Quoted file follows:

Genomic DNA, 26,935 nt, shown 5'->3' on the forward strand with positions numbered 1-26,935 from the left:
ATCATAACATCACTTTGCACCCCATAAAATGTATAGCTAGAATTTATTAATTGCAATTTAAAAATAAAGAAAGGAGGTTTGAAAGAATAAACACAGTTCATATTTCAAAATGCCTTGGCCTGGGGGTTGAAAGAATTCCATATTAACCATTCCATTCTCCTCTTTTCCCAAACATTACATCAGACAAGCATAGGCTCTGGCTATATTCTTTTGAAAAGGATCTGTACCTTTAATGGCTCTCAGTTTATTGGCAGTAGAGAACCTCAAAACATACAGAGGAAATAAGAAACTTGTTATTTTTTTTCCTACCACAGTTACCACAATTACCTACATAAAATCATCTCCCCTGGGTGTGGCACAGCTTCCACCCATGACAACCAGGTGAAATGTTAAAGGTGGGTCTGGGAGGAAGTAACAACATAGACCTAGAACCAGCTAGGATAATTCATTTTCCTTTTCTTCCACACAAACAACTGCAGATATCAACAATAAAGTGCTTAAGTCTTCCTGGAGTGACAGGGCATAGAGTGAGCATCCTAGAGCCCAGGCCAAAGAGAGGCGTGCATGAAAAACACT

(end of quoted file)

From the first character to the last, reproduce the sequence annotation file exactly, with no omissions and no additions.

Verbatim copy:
Genomic DNA, 26,935 nt, shown 5'->3' on the forward strand with positions numbered 1-26,935 from the left:
ATCATAACATCACTTTGCACCCCATAAAATGTATAGCTAGAATTTATTAATTGCAATTTAAAAATAAAGAAAGGAGGTTTGAAAGAATAAACACAGTTCATATTTCAAAATGCCTTGGCCTGGGGGTTGAAAGAATTCCATATTAACCATTCCATTCTCCTCTTTTCCCAAACATTACATCAGACAAGCATAGGCTCTGGCTATATTCTTTTGAAAAGGATCTGTACCTTTAATGGCTCTCAGTTTATTGGCAGTAGAGAACCTCAAAACATACAGAGGAAATAAGAAACTTGTTATTTTTTTTCCTACCACAGTTACCACAATTACCTACATAAAATCATCTCCCCTGGGTGTGGCACAGCTTCCACCCATGACAACCAGGTGAAATGTTAAAGGTGGGTCTGGGAGGAAGTAACAACATAGACCTAGAACCAGCTAGGATAATTCATTTTCCTTTTCTTCCACACAAACAACTGCAGATATCAACAATAAAGTGCTTAAGTCTTCCTGGAGTGACAGGGCATAGAGTGAGCATCCTAGAGCCCAGGCCAAAGAGAGGCGTGCATGAAAAACACT